'A wind blows through the clock.'  

eriedragon4 58M
2737 posts
4/9/2006 8:56 am

Last Read:
4/10/2006 12:24 am

'A wind blows through the clock.'

'A wind blows through the clock.'
Washes its spinning mesh of brass
with the same salt
that files down whorls in the whelk's shell,
slipper shell and spindle shell.

It's wind whistling through the clock
that licks away the blue plastic eyes
of the lost doll clotted with slime;
that also shapes jewels
made of ruby bright bottle glass
and heavy footballs of mortar-crossed brick.
The beach is smoothed to simplicity
by repeated beatings, and by a silicon tick

through which the wind blows,
bowling its weight along the shore
where waves of surf report on waves of shale,
a lacy froth of unresolved dispute
between the tides of water and the tides of rock.

A spider's curtain flutters
from bric-à-brac inside a sheep's skull
scrubbed with sand. What's more persistent
than a spider in a sheep's skull? A woman, knitting,
taking refuge from the wars of the beach
in a pleasant parlour, a perfectly-regulated clock.

Listen to the wind blowing through her,
through her knitting, through her poems
scrubbed of anxiety. Think of her saying quietly,
'I know what he means, it's comfort to me,
the everlasting breath of God I hear
sweeping through the clock.'

Think of the breath that's been trapped
in the clock, locked up in coal seams,
imprisoned in deep pockets hacked from rock
under slate black weather in slate black Wales.

Or maybe the wind is the voice of the clock
wailing to cohorts of lichened stone
built to hold fast the tribal hills,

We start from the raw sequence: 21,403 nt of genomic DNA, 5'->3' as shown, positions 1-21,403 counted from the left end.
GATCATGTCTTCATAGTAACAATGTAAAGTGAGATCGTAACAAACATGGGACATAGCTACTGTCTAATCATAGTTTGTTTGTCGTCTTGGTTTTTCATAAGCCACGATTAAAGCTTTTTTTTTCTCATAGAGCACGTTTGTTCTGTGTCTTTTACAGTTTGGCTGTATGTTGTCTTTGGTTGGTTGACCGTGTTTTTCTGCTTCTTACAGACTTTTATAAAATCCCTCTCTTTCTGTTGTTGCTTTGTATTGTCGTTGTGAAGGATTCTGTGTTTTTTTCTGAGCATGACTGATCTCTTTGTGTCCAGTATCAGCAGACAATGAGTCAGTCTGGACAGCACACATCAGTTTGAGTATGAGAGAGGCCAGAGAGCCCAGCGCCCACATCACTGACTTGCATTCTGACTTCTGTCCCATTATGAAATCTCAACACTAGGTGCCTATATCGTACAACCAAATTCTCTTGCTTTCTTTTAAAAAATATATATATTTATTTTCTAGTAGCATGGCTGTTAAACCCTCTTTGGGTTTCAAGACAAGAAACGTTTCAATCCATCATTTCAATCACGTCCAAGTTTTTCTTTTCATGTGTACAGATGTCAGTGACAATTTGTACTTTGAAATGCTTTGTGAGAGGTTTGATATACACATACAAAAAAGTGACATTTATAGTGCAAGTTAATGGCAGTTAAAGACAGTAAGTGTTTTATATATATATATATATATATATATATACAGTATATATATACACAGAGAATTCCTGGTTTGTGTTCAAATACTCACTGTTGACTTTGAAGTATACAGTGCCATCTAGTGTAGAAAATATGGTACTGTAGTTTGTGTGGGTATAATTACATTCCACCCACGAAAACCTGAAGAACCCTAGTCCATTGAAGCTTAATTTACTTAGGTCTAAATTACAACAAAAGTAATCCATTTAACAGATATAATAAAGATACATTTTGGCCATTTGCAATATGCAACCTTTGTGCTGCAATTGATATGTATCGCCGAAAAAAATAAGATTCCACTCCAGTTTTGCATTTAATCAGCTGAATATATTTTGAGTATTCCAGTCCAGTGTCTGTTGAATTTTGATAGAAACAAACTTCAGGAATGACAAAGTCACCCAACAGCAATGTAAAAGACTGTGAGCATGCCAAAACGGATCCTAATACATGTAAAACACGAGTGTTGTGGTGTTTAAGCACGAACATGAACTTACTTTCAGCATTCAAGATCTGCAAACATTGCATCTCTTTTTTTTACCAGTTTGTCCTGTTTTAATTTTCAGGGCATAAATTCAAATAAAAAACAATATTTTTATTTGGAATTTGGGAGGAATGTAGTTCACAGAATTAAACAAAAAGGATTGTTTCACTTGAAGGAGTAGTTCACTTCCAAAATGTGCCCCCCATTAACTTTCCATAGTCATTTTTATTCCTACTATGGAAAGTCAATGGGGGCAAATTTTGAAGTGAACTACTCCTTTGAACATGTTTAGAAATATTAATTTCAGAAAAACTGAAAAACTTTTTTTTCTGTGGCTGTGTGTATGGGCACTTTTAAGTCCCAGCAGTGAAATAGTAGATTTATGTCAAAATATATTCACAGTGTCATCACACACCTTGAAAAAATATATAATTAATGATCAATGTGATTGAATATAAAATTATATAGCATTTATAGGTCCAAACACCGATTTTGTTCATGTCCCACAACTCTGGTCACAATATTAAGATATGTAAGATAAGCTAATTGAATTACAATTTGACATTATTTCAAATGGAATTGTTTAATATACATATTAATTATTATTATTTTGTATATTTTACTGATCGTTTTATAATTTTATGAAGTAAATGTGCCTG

telling tales, telling tales through the wind's mouth
that has blown out those makers like candles.

Think of the breath of the English poets
funnelled through England's Pleistocene fells,
scribbling in foam on the Lakes.
How long can a line last
that is writ on water? Or with ink on paper?
Or with fingertips on computer?
Compare it to the writing of ice on rock,
to the sea erasing, millimetre by millimetre
mud books and fossil prints
from tall crumbling shelves along the shore.

Think of the spirits blowing through the clock,
shouting, 'death shall have no dominion',
as death swirls them out, delighted, on the tide.
Think of the sillion shine of Hopkins' mind,
of Wordsworth's mortal immortality,
its clock still ticking, its bell
still tolling, as the years tumble over him,
not asleep between births,
but waking when the world's breath blows through him.

And singing, as your ashes were singing, Peter,
in September, on Maenporth Beach,
as the waves swirled them out in rhythm with the tide,
and the wind told the clock to greet them.

LadytoPleaseYou 65F
5447 posts
4/10/2006 12:12 am


PENIS CHARMING....where are you?

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